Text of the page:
tiffany's pct journal

California Section D: Agua Dulce to Interstate 15 (Cajon Pass) - Part I.

Days: 124 - 126.
Dates: November 4 - 6.
Trail mileage: 2198.6 - 2267.0.
Distance: 68.4 miles.

Leaving Hiker Heaven was tough. Most of us stuck around until late morning, then went down the road to get brunch in Agua Dulce. It was a beautiful day, so the 6 of us ate outside and took our sweet time.

For some reason, the waitress wasn't coming out to give us the bill, so I went inside. But when I went in to pay my bill so I could head out, the waitress told me our whole bill had been paid already! I couldn't believe it. We still have no idea who it was, but we all left a note behind with the waitress (each of us left a small message and signed it) to say thank you. I hope they received it.

leaving Agua Dulce
Finally leaving Agua Dulce

Soon after leaving Agua Dulce was a walk through the Vasquez Rocks Natural Area, well-known for being the setting for several Star Trek episodes. I'm not a fan myself, but I could see why you'd use this spot to film a scene taking place on another planet.

Vasquez Rocks
Vasquez Rocks

Yahtzee and I ended up hiking together for most of the day, and we stopped at the Acton KOA for an hour for a snack (yay for Sun Chips). On our way to camp, we passed by a guy who had set up camp, and was bikepacking across the country. He had been all over the place, and it was cool to talk to someone who was doing something similar, yet quite different, from us.

Daylight savings had thrown everything off a few days ago, so the days were feeling particularly long because I was hiking several hours into the night now. The next morning began with a 10-mile climb, with a lot of uphill throughout the day. I was still somehow able to pull 30 miles. I could see city lights everywhere that night, and figured I must have been really close to a city, although I wasn't sure at the time what city it was.

The countdown was happening fast, and I hit the 400-mile marker for NOBOs that next day.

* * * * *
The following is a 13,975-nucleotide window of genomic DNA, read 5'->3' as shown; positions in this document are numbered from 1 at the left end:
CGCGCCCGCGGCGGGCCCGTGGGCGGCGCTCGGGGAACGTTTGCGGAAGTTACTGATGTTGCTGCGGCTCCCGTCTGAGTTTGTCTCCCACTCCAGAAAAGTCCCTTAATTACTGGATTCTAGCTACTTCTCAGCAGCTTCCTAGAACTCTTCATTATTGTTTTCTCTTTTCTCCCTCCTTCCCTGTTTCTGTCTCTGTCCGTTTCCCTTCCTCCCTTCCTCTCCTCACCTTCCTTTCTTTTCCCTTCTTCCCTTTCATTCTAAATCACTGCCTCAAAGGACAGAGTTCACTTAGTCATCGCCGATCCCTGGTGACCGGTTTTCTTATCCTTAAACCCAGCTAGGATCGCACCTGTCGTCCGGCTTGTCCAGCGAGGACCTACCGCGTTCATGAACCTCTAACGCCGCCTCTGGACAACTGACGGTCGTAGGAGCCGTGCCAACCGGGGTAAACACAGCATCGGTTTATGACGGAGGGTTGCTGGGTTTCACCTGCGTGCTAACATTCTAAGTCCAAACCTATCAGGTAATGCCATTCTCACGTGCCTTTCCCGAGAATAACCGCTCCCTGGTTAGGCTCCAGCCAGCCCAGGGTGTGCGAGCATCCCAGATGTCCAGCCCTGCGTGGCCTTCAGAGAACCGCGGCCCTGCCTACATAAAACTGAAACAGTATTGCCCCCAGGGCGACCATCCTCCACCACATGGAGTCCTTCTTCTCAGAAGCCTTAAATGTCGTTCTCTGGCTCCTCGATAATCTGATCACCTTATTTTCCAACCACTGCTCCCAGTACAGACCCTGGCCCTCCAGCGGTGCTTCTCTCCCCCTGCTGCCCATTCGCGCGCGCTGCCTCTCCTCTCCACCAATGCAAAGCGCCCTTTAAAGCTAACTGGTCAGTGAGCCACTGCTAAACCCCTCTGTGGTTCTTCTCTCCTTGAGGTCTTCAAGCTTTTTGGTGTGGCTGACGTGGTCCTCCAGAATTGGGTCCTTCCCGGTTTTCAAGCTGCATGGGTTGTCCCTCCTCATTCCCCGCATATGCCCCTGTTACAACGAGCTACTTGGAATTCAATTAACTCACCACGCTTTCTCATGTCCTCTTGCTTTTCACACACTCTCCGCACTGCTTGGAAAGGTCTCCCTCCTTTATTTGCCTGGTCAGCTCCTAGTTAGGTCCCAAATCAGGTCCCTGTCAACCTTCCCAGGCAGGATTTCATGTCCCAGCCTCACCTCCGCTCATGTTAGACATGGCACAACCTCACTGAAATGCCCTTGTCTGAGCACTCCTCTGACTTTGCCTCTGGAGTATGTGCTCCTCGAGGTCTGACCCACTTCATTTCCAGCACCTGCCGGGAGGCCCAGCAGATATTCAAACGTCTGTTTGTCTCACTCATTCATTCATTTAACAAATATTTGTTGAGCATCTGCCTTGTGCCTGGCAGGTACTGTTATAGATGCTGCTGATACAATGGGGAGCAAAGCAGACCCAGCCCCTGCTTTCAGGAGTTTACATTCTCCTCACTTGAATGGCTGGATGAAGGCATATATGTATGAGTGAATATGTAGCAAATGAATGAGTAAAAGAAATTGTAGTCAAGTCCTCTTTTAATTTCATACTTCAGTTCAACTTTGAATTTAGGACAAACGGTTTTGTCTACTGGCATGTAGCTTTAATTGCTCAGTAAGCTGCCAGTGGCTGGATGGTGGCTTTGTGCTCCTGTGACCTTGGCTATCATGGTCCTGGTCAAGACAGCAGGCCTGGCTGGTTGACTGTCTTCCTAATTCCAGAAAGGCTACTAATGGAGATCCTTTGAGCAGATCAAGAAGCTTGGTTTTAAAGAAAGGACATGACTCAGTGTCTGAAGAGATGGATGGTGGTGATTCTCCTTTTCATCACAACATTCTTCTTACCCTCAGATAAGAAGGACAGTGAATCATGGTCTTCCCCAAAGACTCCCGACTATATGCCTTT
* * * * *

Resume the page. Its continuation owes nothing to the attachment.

400-mile marker for NOBOs
400 miles left

I had to take an alternate on the trail that day because there was a section of the trail closed to protect an endangered frog species there. That section was also apparently pretty washed out because it hadn't been maintained for the same reason. The alternate was a steep uphill climb to Highway 2, then a 2- or 3-mile road walk on a really narrow shoulder on the winding highway. I was glad it wasn't heavily trafficked, because I admit it didn't feel like the safest place to walk at times, especially around some of the bends.

After the road walk was one of the biggest climbs I'd had in awhile in the desert, climbing up Mount Williamson. It was steep. I realized afterward that I probably could have just walked along Highway 2 around the mountain and ended up back on the trail because once you're over Williamson, you cross the highway again, but that did feel just a tiny bit like cheating. Plus, I was proud I made it up that thing.

sunset on Mount Williamson
Desert sunset from Mount Williamson

I was planning to hike longer that day, but when I hit another crossing with Highway 2 (we crossed the same highway multiple times that day), there was a van pulling into the parking lot. They rolled down their window and asked if I was a PCT hiker. Turns out the people in the van were a couple who hiked NOBO on the PCT in 2015 named Poptart and Slug! They had met on trail, and were still together when I ran into them.

I talked to them outside of their live-in van for quite some time. As I was coming down the mountain to the parking lot, I saw 2 headlamps coming down a little ways behind me, and thought it'd likely be people I knew, given that there weren't so many people out on trail anymore. It was Ctrl+Z and Katie! They joined Poptart, Slug, and me to stay and talk for a bit.

Well, "stay and talk for a bit" turned into a 2-hour long conversation with them next to their van. At one point, Slug even brought out camp chairs for us to sit on. They gave us snacks (honey Dijon chips and cucumbers, mmmm) and kombucha. It was so random, but awesome.

I had originally hoped to start the Mount Baden-Powell climb and have less uphill the next day, but I realized I'd remember these moments so much more than an extra 5-mile push at the end of the day. I also was nearly out of food and now had more miles to do the next day, but I was lucky Ctrl+Z and Katie had stopped because they had extra food I could have. Katie coined the term "trail-endipity" to describe that night. It's the perfect word for it.

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